I am just now getting good at using steel and magnesium to start a fire. Magnesium shavings burn really hot and fast and will light practically any tinder very easily. All you need is steel grinding on steel to get the sparks you need to start a fire. Like most things, practice makes perfect.

I don’t plan on starting any fires right now because of the open fire ban, but in an emergency situation I have what I need to get a fire going to warm myself up and dry out my clothes.

And the last of the essentials is a cutting edge, otherwise known as a knife. A knife can do so many things for you. It can help you build a shelter, it can help you get together tinder and fuel for a fire, it can help you produce sparks to get a fire started, it can be used to help you prepare food, and it can be used in self defense. One of the best survival knives out there is the Swedish Mora Knife. Many people swear by it, and the one I bought only costs $15. You won’t find an equivalent knife for the price, weight, sharpness, and durability as this one. I also have a pocket knife with scissors among other things, a paraframe blade, and a SOG Seal Pup. I am not sure which combination I will take but I will definitely be taking more than one.

Here is a quick list of the last few odds and ends I have.

Mosquito net to keep the bugs away from me. Whistle for signaling help. Cotton balls covered in petroleum jelly for tinder. Dr. Bronner’s Magic Soap (A backpacking classic). Camp towel that is small and like a shammy. Extra 550 paracord. Some extra plastic wrap and aluminium foil for various random uses. And a camp trowel for burying human waste. Feel free to use rocks and sticks for that purpose but having a trowel is much easier and better in my opinion. Oh, and don’t forget toilet paper. 🙂

Now that we have talked about what comes out of the body (oh, and all the other essential things a backpacker needs), we will talk about what we put in the body to fuel it on these long journeys. Until next time…

This is part of the “Through Hiking the Colorado Trail” series…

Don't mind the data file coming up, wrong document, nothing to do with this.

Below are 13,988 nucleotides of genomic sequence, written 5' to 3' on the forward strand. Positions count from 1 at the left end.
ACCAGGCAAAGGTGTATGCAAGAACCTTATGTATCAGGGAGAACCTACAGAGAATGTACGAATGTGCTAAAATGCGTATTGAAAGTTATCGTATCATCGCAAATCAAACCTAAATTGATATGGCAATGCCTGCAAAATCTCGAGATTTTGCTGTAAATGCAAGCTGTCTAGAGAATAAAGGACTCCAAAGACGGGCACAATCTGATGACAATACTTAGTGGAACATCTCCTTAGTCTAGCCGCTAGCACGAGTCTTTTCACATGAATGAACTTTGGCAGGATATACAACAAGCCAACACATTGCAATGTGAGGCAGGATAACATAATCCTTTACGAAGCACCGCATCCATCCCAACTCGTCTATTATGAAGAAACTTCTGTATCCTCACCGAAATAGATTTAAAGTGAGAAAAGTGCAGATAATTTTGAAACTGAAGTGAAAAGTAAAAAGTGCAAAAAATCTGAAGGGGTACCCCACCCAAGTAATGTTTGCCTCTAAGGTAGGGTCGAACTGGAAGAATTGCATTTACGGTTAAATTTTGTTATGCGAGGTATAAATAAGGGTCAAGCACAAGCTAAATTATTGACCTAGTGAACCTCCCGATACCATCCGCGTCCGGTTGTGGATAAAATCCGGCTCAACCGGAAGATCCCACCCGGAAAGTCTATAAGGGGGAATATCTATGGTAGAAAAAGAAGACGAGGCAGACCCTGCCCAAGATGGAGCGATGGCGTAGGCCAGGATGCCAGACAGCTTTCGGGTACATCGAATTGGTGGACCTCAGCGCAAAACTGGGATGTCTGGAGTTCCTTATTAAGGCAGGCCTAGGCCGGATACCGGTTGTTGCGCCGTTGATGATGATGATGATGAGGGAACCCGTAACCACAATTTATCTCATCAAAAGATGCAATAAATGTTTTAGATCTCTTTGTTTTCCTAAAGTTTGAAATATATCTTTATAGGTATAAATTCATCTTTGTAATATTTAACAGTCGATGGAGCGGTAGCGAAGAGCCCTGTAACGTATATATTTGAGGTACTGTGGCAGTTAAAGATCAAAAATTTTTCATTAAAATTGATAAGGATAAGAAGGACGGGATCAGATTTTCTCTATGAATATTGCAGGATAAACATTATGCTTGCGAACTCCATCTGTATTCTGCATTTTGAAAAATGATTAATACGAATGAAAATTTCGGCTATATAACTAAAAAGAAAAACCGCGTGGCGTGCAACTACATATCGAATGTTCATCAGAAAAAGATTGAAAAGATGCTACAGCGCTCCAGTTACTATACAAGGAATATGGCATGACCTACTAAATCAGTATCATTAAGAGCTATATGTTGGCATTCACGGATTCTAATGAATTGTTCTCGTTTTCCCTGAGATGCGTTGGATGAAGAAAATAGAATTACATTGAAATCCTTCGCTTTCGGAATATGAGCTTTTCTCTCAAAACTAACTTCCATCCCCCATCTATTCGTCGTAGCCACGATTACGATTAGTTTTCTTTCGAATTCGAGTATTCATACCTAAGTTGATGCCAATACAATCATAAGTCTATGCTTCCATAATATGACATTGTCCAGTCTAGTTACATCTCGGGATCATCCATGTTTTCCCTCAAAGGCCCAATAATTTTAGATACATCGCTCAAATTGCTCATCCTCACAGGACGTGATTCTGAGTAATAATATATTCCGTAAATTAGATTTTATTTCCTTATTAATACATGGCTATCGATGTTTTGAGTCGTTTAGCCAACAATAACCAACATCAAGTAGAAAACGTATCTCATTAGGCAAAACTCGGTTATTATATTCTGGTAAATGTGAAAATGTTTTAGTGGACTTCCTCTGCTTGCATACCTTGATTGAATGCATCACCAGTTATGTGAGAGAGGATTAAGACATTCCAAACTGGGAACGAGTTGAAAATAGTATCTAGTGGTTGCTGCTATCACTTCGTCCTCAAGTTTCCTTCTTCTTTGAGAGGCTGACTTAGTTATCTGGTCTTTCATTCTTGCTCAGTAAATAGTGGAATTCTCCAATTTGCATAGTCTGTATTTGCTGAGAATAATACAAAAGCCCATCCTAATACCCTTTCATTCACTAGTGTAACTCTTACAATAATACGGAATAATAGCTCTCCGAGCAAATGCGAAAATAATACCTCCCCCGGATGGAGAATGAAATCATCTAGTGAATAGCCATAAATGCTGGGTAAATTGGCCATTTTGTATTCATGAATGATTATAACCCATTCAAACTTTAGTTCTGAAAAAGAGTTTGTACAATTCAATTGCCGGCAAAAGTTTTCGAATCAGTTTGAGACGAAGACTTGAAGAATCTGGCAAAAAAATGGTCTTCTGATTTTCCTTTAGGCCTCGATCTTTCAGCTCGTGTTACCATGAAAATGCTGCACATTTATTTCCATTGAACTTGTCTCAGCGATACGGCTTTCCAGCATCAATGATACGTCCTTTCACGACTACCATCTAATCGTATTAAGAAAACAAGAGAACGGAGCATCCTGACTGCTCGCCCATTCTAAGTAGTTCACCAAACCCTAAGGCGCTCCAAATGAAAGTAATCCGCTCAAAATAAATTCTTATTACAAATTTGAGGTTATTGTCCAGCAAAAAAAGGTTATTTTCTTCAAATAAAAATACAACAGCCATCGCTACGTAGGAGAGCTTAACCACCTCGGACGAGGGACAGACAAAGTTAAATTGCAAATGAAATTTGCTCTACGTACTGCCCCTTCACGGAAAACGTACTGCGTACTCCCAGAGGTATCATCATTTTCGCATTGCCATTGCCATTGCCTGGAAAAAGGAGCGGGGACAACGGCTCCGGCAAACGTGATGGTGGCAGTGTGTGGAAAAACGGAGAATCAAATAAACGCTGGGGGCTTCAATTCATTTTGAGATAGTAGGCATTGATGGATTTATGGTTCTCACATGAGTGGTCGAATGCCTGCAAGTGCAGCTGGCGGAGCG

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Hiking the Colorado Trail – Clothing Considerations

In my last post I covered some of the bigger items that you need when backpacking. A backpack, sleeping bag, shelter, water filter, and stove. Today I figured I would cover clothes.

Clothing deserves its own article because there are a ton of things to consider when choosing the right clothing for the environment you are going to be in.

Clothing Rules for the Trail

1. Never wear cotton – The caveat to this rule is that you can wear it if you want to be cold. The problem with cotton is that once it is wet it loses all of its insulating ability and takes forever to dry. This can be inconvenient in warmer situations and deadly in colder situations.

2. Dress one layer warmer than you need – This is mostly a mental or subjective consideration, but you never know when the weather is going to drop 20 or 30 degrees within an hour or two. It can and does happen so always be prepared with an extra layer of clothing.

3. Long sleeves and pants for sunny weather – A lot of people rely on sunscreen to protect them from the sun, but clothes are 100 times better. If you have loose fitting clothes you shouldn’t be any hotter in them than shorts and a t-shirt.

4. Bring proper headgear – Whether it is hot or cold what you wear on your head is probably your main clothing consideration. You should have a wide brimmed hat, sunglasses, and a bandana to wear around your neck to protect you from the sun. If it is cold you should have a wool or fleece cap, sunglasses to protect you from snow blindness, and a balaclava or scarf to keep your neck warm.

5. Layer, layer, layer – In almost every instance wearing proper layers is better than wearing say a jacket that does it all. Layering is a lighter and more flexible solution than an “all-in-one” jacket. Layering also helps you control your temperature better.